Exposure and response prevention therapy has four main components:
Typically, the first two sessions are spent in the information gathering phase of exposure and response prevention therapy, so the clinician can better understand what the fears, obsessions, and compulsions are, and get a handle on the specific nuances of the OCD and associated behaviors. The avoidance patterns and triggers need to be specifically uncovered and identified. After the first session, homework is usually given that includes a personal assessment in order to self-monitor triggers and responding behaviors.
In the third session, the therapist will usually introduce the first exposure experience. Exposure exercises may be “in vivo,” or direct exposure, or “imaginal” which is virtual exposure to fears that cannot be directly confronted, such as the fear of killing family members or fear of getting into an accident while driving. The exposure exercises generally address issues that produce a low to moderate amount of anxiety first, building up to more anxiety-producing situations with subsequent sessions. In general, all anxiety-provoking thoughts and situations are addressed by the sixth session. Then, all remaining sessions can introduce new variations and help to build on what has been learned.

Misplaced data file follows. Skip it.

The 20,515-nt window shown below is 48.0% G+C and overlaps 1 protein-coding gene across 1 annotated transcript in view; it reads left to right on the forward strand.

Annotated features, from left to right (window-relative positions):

Individuals are encouraged to stay in the anxiety-ridden situations they are being exposed to for as long as possible without doing anything. With time, the anxiety will reduce on its own. The next time a person is exposed to the same trigger, the anxiety should be less than the time before. This is called habituation, and the person gets used to a certain level of anxiety.
It is important that the individual not engage in any avoidance or distraction techniques during exposure therapy. The point is to lessen the fear by exposure instead of engaging in ritualistic behaviors. The ritual prevention component of ERP can be difficult at first. If it were easy to stop engaging in obsessive-compulsive behaviors, people would be able to stop doing so on their own. This is why ERP builds up in a kind of hierarchy from low-level anxiety-producing triggers to higher ones over time, in each instance preventing the individual from performing their habitual and obsessive ritual.